Something interesting is coming... transforming the meaning of 'meanwhile'
Meet the people sowing seeds, changing perceptions and finessing their development plans through a series of temporary and not-so-temporary growth initiatives from Hillingdon to Sittingbourne.
“We have to get away from the idea that the clever, creative things we do are just space fillers before building a load of houses – that they’re cynical marketing ploys to make something seem interesting when it’s actually not. It’s about saying our inventiveness has a long-term inherent value, socially and commercially.”
James Nettleton has made a career out of bringing this mindset to U+I, where he heads up the Central Research Laboratory at The Old Vinyl Factory in Hayes as Programme Director. The incubator for start-up companies that make high-tech physical products has put real economic growth at the very centre of the £200m mixed-use scheme. The laboratory changes the nature of the landlord–tenant relationship – not just by providing start-ups with space and facilities, but by offering mentoring, deep expertise and, crucially, access to investment. We asked James to choose three of his favourite businesses making waves in Hayes.
“This company has created an unmanned submarine drone which makes it easier than ever for people to explore underwater environments. An unmanned, untethered boat takes the drone out to sea, before dropping it and allowing the pilot to guide it via video-link. The drones have been designed with adaptability in mind, so a user can add a camera, infrared sensor, temperature gauge or any number of attachments. This opens up a huge number of commercial applications. So, for example, if you’re a company inspecting an off-shore power station or oil rig, you can use a Deep Six drone to gather data, make repairs or investigate the cause of a fault.”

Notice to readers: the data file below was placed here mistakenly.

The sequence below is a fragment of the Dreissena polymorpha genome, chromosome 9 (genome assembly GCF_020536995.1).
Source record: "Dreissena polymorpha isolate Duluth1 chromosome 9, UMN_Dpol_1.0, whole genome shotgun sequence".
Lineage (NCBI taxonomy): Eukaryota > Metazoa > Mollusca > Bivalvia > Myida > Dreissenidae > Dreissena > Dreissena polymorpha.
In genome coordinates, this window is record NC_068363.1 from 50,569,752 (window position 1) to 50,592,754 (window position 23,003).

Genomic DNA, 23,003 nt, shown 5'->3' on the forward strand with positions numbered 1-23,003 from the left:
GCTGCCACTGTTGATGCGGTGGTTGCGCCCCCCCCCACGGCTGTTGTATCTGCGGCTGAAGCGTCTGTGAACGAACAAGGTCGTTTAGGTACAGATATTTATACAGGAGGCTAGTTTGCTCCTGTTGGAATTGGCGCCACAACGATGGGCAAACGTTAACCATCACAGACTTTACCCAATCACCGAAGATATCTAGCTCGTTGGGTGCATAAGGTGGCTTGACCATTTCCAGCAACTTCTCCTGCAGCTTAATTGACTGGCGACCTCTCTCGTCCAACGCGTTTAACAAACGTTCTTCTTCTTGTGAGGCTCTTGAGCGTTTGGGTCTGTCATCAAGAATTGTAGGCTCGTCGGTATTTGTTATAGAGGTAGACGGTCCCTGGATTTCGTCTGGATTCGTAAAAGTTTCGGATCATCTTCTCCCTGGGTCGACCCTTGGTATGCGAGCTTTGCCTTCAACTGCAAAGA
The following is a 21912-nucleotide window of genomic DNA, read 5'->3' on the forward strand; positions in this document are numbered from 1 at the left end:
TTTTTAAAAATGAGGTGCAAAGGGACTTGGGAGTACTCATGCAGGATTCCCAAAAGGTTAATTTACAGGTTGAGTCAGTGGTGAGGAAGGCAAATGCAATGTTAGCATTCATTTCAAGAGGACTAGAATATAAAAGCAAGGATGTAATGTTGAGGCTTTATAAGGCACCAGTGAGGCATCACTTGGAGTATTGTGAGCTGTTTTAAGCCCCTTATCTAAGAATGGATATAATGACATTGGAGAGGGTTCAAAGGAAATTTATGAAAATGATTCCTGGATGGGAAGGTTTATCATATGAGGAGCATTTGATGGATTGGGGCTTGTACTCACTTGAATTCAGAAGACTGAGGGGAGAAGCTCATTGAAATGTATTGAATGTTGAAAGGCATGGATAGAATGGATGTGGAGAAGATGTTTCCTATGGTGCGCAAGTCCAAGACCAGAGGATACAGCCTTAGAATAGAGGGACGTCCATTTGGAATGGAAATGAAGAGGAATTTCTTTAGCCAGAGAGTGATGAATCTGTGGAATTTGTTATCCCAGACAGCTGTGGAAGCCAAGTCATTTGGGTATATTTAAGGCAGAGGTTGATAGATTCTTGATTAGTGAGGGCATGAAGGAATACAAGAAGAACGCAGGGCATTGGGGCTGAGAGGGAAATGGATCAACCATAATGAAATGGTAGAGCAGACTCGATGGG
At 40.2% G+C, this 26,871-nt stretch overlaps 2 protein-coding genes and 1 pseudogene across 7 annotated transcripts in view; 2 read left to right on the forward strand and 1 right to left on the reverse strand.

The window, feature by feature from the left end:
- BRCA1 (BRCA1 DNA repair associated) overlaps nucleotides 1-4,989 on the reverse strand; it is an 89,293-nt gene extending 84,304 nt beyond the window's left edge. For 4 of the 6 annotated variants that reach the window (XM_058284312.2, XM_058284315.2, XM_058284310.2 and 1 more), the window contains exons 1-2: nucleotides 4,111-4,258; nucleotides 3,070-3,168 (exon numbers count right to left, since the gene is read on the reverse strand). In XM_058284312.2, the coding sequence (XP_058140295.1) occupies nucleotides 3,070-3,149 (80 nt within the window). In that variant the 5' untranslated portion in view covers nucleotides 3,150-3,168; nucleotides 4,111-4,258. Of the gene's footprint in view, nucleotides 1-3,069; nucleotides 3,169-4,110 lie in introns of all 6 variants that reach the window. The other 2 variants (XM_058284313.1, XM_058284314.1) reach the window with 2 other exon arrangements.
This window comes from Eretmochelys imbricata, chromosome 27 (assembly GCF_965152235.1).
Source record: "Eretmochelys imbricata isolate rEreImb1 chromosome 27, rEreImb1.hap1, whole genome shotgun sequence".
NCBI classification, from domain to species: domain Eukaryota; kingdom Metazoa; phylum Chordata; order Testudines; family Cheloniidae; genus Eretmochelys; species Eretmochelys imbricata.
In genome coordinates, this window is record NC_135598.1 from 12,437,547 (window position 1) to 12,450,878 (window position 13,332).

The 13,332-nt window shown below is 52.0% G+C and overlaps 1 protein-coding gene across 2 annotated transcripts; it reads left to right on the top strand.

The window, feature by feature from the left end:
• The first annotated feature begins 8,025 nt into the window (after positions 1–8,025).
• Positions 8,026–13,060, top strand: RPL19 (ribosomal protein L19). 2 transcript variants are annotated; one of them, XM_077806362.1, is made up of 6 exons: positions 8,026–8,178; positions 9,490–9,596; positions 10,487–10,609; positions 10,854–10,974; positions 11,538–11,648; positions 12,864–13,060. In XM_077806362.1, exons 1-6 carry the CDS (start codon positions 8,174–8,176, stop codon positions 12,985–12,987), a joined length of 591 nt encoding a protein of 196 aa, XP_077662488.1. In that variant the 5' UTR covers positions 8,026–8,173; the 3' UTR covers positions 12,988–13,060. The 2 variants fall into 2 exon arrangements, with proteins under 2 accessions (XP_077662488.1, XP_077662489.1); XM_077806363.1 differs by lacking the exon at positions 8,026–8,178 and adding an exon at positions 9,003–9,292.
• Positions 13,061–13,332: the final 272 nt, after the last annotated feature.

“Designed by Sol’s ‘Bump Mark’ product is really interesting because it’s an example of product design and technology tackling big societal issues, in this case food waste. They are developing bio-reactive packaging that replaces (or supplements) use-by dates. Rather than displaying a static date (based on a calculation of how long a given food takes to decay) Bump Mark degrades at the same rate as the food contained in the packaging. The label simply copies what the food inside the package is doing, so the expiry information is far more accurate than a printed date can ever be. And it’s simple to use – when the label feels smooth, the food is fine, when it feels bumpy, the food is decaying.” – www.designbysol.co.uk
“It’s a digital drawing system that essentially uses pens, pencils and paint to draw increasingly complex things from a whole load of different digital streams. So it could be as simple as having an iPad, and when you draw something on the iPad it scales it up onto a wall. But it could also be something much more complicated, like using Twitter streams, for example. The founder used to design shop window displays and found people didn’t engage with screens as they’re very easy to ignore – this is a more active alternative that is digitally derived, as it provides something physically moving and creating the image. They’re now developing a consumer version using crowd-funding.” – www.thoseworks.com